Tensions between India and Pakistan ran high, while opposition rejected proposed delimitations for new electoral constituencies in Jammu and Kashmir. Indian army chief 3 Feb said ceasefire along Kashmir’s Line of Control (LoC) was holding because India had “negotiated from a position of strength”; Pakistani army next day said claim was “misleading” and Islamabad only agreed to ceasefire due to “concerns for the safety of the people of Kashmir living on both sides of the LoC”. Following PM Khan’s visit to China 3-6 Feb, China and Pakistan 6 Feb stated that Kashmir dispute “should be properly and peacefully resolved based on the UN Charter”. In response, India’s external affairs ministry 9 Feb said that Jammu and Kashmir (J&K) and Ladakh “have been, are, and will always remain integral and inalienable parts of India” and expressed concern regarding China-Pakistan Economic Corridor projects “that were in India’s territory that has been illegally occupied by Pakistan”. Speaking at annual meeting of UN Counter-Terrorism Committee, Pakistan’s UN Representative Umer Siddique 15 Feb urged UN Security Council to hold accountable “masterminds” who supported, financed and sponsored cross-border terrorist attacks. Meanwhile, political tensions rose in J&K when delimitation commission tasked with carving out new constituencies 4 Feb submitted new interim report, which proposed allocating seven new seats to Jammu region and only one to Kashmir, thus tilting power balance against Muslim-majority region. Opposition parties, including Kashmir’s National Conference party and People’s Democratic Party, immediately rejected report on grounds that it was unfair to Kashmir and Muslim minority. Authorities continued to harass journalists; notably, court 1 Feb directed police to arrest journalist Gowhar Geelani for endangering lives through social media activity; police 4 Feb arrested Kashmiri journalist Fahad Shah for “anti-national” social media posts. Meanwhile, security operations and militant attacks including trend of targeted attacks on policemen persisted. Notably, Hizbul Mujahideen militant 1 Feb shot Kashmiri police officer in Shopian district. Security forces 12 Feb arrested four alleged Al Badr militants and three associates in Baramulla district. State Investigation Agency 16 Feb arrested ten alleged supporters of Jaish-e-Muhammad in raids throughout Kashmir.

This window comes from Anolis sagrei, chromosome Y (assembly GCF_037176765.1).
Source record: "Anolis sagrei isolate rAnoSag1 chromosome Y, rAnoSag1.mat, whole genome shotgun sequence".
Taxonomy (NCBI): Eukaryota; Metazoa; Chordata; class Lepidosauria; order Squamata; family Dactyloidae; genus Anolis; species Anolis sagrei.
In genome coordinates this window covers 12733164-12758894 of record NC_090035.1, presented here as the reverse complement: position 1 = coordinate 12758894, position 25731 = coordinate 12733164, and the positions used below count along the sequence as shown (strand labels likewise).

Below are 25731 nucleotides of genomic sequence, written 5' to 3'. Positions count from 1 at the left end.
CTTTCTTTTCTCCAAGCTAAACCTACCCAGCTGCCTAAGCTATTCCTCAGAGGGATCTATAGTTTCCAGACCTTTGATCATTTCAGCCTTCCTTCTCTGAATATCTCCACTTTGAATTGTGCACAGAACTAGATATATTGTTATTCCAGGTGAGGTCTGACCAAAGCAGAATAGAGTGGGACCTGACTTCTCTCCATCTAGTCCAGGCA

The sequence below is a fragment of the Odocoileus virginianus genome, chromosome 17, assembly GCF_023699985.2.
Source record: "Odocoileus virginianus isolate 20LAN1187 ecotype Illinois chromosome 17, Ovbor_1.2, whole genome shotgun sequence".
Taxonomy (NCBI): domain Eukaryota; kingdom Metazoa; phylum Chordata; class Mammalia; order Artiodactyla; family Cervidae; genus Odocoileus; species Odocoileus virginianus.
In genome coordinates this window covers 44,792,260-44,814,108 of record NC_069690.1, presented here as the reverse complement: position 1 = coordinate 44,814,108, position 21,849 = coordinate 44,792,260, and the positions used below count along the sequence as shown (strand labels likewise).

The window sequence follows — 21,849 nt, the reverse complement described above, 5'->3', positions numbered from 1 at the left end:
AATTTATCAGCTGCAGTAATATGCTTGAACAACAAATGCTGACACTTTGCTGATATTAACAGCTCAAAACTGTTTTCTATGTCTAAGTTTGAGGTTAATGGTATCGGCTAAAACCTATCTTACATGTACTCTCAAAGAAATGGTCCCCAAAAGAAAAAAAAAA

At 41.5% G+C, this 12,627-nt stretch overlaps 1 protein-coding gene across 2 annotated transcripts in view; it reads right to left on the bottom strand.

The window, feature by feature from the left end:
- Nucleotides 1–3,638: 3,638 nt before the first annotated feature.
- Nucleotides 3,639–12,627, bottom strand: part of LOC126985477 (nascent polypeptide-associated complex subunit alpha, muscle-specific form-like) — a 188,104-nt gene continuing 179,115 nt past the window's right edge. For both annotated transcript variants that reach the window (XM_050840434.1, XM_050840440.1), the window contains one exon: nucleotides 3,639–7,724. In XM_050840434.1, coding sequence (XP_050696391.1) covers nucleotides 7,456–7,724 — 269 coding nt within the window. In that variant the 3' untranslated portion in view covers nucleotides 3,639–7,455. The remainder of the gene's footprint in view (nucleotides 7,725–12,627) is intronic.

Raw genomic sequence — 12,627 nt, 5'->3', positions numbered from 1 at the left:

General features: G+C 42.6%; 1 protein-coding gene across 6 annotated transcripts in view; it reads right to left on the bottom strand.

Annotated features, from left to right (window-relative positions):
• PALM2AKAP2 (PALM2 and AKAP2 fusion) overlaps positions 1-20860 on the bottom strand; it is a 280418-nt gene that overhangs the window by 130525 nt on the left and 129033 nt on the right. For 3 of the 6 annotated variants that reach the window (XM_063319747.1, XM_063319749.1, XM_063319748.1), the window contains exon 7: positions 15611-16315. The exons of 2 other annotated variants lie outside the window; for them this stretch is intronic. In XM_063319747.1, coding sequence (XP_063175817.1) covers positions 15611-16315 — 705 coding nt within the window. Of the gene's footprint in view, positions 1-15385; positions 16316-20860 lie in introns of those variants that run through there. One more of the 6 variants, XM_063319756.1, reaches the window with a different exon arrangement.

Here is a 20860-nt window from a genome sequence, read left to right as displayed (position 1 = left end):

Tensions continued in Jammu and Kashmir as authorities killed over a dozen militants during security operations and stifled dissent. Indian army 1 Jan accused Pakistani army of violating Feb 2021 ceasefire agreement by carrying out Border Action Team attack inside Kashmir near Line of Control in Kupwara district, said it had killed one Pakistani “inflitrator”. India 5 Jan lodged “strong protest” with Pakistan over infiltration attempts, smuggling of arms, ammunition and narcotics across border. Despite harshest months of winter, security operations and militant attacks continued unabated in Jammu and Kashmir (J&K). Security forces 1 Jan killed alleged Lashkar-e-Tayyaba (LeT) militant in Kupwara district; 3 Jan killed two alleged LeT militants in regional capital Srinagar; 4 Jan killed two suspected LeT militants in Kulgam district; 5 Jan killed three alleged Jaish-e-Mohammed (JeM) militants in Pulwama district; 6-7 Jan killed three alleged JeM militants in Budgam district; 10 Jan killed two militants in Kulgam district. Security operation 12 Jan also left one suspected JeM militant and one police officer killed. Police 6 Jan claimed to have found hybrid terror group of four militants in Srinagar; 15 Jan claimed to have arrested three militants in Bandipora district in north. Govt continued to stifle media: police 8 Jan arrested reporter Sajjad Gul at his home in Bandipora district for violating Public Safety Act day after he uploaded video on Twitter of family of slain militant expressing anti-India slogans. Local govt 15 Jan helped group of alleged journalists take over Kashmir Press Club and appoint themselves as new management body; central govt 17 Jan cancelled club’s registration and handed building over to estates department. Meanwhile, concerns and criticism over delimitation of electoral constituencies continued. Authorities 1 Jan put under house arrest leaders of all five political parties affiliated with People’s Alliance for Gupkar Declaration after they had announced planning protest against delimitation commission draft proposal.